The gotcha here is that we need to raise this exception before NotMocked, otherwise we risk the code not ever getting to the file-not-opened check. I guess this is where the difference between using exceptions when something exceptional occured vs. when you want to communicate with the enclosing function becomes obvious.

If we now added another mock_open that we weren’t using to the test code:

def test_proxy_url_not_in_sysproxy_but_in_yastproxy(self):
    with mock_open(SYS_PROXY):
        with mock_open(CURL_PROXY, ' --proxy ' + TEST_PROXY):
            with mock_open('/dev/null'):
                get_proxy()
                self.assertEqual(TEST_PROXY, get_proxy())

We’d get:

AssertionError: The file /dev/null was not opened.

EDIT: Eric Moyer found a bug (and suggested a fix) in this implementation. When the same file is opened multiple times, the open_files list will contain the filename multiple times, but it will only get remove-ed once. This can be easily solved by making the open_files list a set instead.

So that’s about it, we now have a rock-solid mock_open function for mocking the builtin open().

Before we set it free, we need to add a nice docstring to it:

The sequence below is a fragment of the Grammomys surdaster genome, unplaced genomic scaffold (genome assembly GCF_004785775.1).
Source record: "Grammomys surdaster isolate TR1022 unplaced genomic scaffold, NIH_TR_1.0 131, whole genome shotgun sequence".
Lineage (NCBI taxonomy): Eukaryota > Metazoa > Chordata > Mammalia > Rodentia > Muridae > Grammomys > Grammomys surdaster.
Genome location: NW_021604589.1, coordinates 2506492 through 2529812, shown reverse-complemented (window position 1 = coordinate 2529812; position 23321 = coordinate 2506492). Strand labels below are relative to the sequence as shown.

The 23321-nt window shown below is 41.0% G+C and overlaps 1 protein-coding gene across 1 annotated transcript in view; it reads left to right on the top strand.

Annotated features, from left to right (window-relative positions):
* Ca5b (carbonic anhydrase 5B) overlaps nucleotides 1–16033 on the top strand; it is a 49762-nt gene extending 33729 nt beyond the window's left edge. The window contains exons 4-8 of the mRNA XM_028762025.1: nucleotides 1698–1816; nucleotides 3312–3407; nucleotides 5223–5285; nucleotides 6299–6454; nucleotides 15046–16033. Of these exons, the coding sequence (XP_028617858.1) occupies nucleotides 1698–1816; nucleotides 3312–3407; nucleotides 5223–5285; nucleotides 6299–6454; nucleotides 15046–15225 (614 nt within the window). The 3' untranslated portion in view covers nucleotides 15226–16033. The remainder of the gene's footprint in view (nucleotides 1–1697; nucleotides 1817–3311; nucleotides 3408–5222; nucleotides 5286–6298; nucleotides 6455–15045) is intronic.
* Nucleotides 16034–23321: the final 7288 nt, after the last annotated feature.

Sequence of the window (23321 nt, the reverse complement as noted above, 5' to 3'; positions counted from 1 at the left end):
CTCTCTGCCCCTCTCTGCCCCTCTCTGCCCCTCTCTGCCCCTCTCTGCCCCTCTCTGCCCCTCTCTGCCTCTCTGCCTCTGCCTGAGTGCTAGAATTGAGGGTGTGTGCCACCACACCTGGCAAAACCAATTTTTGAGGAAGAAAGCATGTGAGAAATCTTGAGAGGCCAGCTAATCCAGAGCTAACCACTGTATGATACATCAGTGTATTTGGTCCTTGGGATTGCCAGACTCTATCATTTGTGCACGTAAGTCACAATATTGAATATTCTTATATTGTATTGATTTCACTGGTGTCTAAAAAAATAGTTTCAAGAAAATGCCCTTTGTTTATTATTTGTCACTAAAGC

@contextmanager
def mock_open(filename, contents=None, complain=True):
    """Mock the open() builtin function on a specific filename
.
    Let execution pass through to open() on files different than
    :filename:. Return a StringIO with :contents: if the file was
    matched. If the :contents: parameter is not given or if it is None,
    a StringIO instance simulating an empty file is returned.
.
    If :complain: is True (default), will raise an AssertionError if
    :filename: was not opened in the enclosed block. A NotMocked
    exception will be raised if open() was called with a file that was
    not mocked by mock_open.
.
    """
    open_files = set()
    def mock_file(*args):
        if args[0] == filename:
            f = io.StringIO(contents)
            f.name = filename
        else:
            mocked_file.stop()
            f = open(*args)
            mocked_file.start()
        open_files.add(f.name)
        return f
    mocked_file = mock.patch('builtins.open', mock_file)
    mocked_file.start()
    try:
        yield
    except NotMocked as e:
        if e.filename != filename:
            raise
    mocked_file.stop()
    try:
        open_files.remove(filename)
    except KeyError:
        if complain:
            raise AssertionError("The file %s was not opened." % filename)
    for f_name in open_files:
        if complain:
            raise NotMocked(f_name)